Laxmi Aggarwal, 23, and Nasreen, 33, stand on the balcony of the Stop Acid Attacks campaign office in New Delhi. Aggarwal was only 16 when a man threw acid on her face and hands for refusing his marriage proposal. (Rama Lakshmi/The Washington Post)

Laxmi Aggarwal spent eight years hiding her face, which was disfigured by a man who had hurled acid at her. But when India exploded in outrage over a gang rape on a bus last year, she had a revelation.

“So many rape survivors came out to speak in public, and their trauma was a lot like mine,” said Aggarwal, a thin-framed 24-year-old. “I did not join the protest, but the wave of anger that swept the country gave women like me some courage.”

Today, Aggarwal is the face of a new campaign called Stop Acid Attacks, which seeks to bring together survivors of acid attacks, educate people about the abuse and push the government for long-term medical treatment for victims.

Until March, an acid attack was not even a separate punishable offense under Indian law.

The fatal gang rape in December of the young woman in New Delhi generated an unprecedented outcry on Indian streets and on television, and led to tougher laws on brutal sexual assaults. It also forced Indians to confront a host of other forms of abuse of women that had been ignored or often went unpunished.

In March, the government passed a law that for the first time created specific criminal charges for stalking, voyeurism, acid attacks and the forcible public disrobing of women, an act sometimes carried out in rural areas to cause humiliation. Under the new law, a person convicted of an acid attack faces a minimum of 10 years in prison and a maximum life sentence.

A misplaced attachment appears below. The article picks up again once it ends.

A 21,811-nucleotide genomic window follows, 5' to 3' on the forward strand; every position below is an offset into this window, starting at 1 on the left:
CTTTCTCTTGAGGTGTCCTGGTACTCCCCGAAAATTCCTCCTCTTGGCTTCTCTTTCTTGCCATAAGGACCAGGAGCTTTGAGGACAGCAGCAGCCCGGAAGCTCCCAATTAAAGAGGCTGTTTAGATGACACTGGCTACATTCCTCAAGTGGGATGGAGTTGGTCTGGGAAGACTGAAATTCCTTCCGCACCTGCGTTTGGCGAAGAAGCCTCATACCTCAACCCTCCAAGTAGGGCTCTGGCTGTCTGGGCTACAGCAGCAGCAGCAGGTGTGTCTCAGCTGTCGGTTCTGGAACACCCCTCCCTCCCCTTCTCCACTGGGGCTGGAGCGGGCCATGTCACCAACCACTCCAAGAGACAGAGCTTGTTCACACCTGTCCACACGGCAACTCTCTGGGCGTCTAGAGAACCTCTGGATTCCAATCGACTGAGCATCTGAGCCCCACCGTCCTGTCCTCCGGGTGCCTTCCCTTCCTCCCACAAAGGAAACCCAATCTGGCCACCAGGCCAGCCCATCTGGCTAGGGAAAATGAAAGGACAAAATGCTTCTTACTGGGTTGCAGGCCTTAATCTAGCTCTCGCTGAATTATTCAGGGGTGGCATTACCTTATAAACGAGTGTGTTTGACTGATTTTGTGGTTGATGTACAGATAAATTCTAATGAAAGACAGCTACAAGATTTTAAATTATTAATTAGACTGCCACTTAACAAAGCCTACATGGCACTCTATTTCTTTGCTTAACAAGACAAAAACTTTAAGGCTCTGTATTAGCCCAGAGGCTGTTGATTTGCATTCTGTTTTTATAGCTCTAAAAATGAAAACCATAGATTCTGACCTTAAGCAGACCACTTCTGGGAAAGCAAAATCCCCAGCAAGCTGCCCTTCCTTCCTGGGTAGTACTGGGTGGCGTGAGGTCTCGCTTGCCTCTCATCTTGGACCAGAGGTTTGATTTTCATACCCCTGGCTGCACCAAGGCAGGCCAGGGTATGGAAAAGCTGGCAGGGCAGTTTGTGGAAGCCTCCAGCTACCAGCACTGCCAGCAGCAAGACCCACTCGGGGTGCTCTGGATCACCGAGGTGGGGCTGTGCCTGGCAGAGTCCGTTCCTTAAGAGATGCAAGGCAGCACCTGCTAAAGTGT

Mary E. John, of the Center for Women’s Development Studies in New Delhi, noted that in the past, victims were often accused of inciting the abuses. That attitude has changed.

“This has forced people to look at violence against women in a way they hadn’t earlier,” she said. “They are now making connections with entrenched inequalities in society, the political and economic context in which the violence occurs.”

Supreme Court steps in

For a rapidly modernizing nation with Asia’s third-largest economy and three-fourths of its population younger than 35, the rampant violence against women is an anomaly.

Last month, India’s Supreme Court admonished the government for lacking the “seriousness” to address the acid-throwing. “Girls are being attacked every day in different parts of the country,” the court said.

In a sweeping decision, the court ordered the government to limit over-the-counter acid sales to people over 18 who provided identification and a reason for the purchase. The court ruled that the government should make acid attacks a non-bailable offense and pay about $6,000 to each survivor within 15 days of the attack for preliminary medical care.

India is a latecomer to addressing the problem; neighboring Bangladesh and Afghanistan already have laws against acid attacks. Although a few activists in southern and eastern India have fought on behalf of survivors, the issue drew little national attention.